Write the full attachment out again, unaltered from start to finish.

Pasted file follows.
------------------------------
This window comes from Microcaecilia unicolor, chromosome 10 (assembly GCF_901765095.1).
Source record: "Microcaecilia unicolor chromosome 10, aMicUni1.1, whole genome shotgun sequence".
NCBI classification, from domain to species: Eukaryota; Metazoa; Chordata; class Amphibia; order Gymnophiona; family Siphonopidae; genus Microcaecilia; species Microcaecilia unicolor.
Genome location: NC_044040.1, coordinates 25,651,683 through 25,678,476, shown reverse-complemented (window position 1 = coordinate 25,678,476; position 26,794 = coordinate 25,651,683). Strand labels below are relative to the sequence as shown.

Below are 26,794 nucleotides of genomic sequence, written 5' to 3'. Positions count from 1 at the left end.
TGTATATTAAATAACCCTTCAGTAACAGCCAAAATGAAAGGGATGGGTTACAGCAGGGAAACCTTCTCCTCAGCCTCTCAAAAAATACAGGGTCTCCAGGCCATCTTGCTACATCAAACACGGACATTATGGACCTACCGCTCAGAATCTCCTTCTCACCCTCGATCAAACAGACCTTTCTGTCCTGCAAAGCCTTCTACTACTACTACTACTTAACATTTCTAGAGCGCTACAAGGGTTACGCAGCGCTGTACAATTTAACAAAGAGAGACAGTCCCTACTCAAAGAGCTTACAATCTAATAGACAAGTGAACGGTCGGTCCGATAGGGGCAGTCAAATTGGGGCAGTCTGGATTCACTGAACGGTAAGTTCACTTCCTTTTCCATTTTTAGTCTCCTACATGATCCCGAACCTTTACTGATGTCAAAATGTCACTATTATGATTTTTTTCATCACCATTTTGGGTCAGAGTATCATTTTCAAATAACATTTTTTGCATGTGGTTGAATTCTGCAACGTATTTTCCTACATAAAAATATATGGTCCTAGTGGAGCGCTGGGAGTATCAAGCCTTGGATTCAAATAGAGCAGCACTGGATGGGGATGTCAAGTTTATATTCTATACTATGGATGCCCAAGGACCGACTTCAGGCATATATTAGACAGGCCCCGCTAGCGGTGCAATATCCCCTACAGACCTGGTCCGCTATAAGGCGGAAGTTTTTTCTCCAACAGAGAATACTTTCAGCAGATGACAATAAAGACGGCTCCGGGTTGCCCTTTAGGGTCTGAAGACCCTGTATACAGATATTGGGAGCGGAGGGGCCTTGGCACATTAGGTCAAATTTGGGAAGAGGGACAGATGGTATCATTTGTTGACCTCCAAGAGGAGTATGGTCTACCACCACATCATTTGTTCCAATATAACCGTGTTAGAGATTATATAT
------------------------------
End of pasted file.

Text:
This window comes from Microcaecilia unicolor, chromosome 10 (assembly GCF_901765095.1).
Source record: "Microcaecilia unicolor chromosome 10, aMicUni1.1, whole genome shotgun sequence".
NCBI classification, from domain to species: Eukaryota; Metazoa; Chordata; class Amphibia; order Gymnophiona; family Siphonopidae; genus Microcaecilia; species Microcaecilia unicolor.
Genome location: NC_044040.1, coordinates 25,651,683 through 25,678,476, shown reverse-complemented (window position 1 = coordinate 25,678,476; position 26,794 = coordinate 25,651,683). Strand labels below are relative to the sequence as shown.

Below are 26,794 nucleotides of genomic sequence, written 5' to 3'. Positions count from 1 at the left end.
TGTATATTAAATAACCCTTCAGTAACAGCCAAAATGAAAGGGATGGGTTACAGCAGGGAAACCTTCTCCTCAGCCTCTCAAAAAATACAGGGTCTCCAGGCCATCTTGCTACATCAAACACGGACATTATGGACCTACCGCTCAGAATCTCCTTCTCACCCTCGATCAAACAGACCTTTCTGTCCTGCAAAGCCTTCTACTACTACTACTACTTAACATTTCTAGAGCGCTACAAGGGTTACGCAGCGCTGTACAATTTAACAAAGAGAGACAGTCCCTACTCAAAGAGCTTACAATCTAATAGACAAGTGAACGGTCGGTCCGATAGGGGCAGTCAAATTGGGGCAGTCTGGATTCACTGAACGGTAAGTTCACTTCCTTTTCCATTTTTAGTCTCCTACATGATCCCGAACCTTTACTGATGTCAAAATGTCACTATTATGATTTTTTTCATCACCATTTTGGGTCAGAGTATCATTTTCAAATAACATTTTTTGCATGTGGTTGAATTCTGCAACGTATTTTCCTACATAAAAATATATGGTCCTAGTGGAGCGCTGGGAGTATCAAGCCTTGGATTCAAATAGAGCAGCACTGGATGGGGATGTCAAGTTTATATTCTATACTATGGATGCCCAAGGACCGACTTCAGGCATATATTAGACAGGCCCCGCTAGCGGTGCAATATCCCCTACAGACCTGGTCCGCTATAAGGCGGAAGTTTTTTCTCCAACAGAGAATACTTTCAGCAGATGACAATAAAGACGGCTCCGGGTTGCCCTTTAGGGTCTGAAGACCCTGTATACAGATATTGGGAGCGGAGGGGCCTTGGCACATTAGGTCAAATTTGGGAAGAGGGACAGATGGTATCATTTGTTGACCTCCAAGAGGAGTATGGTCTACCACCACATCATTTGTTCCAATATAACCGTGTTAGAGATTATATAT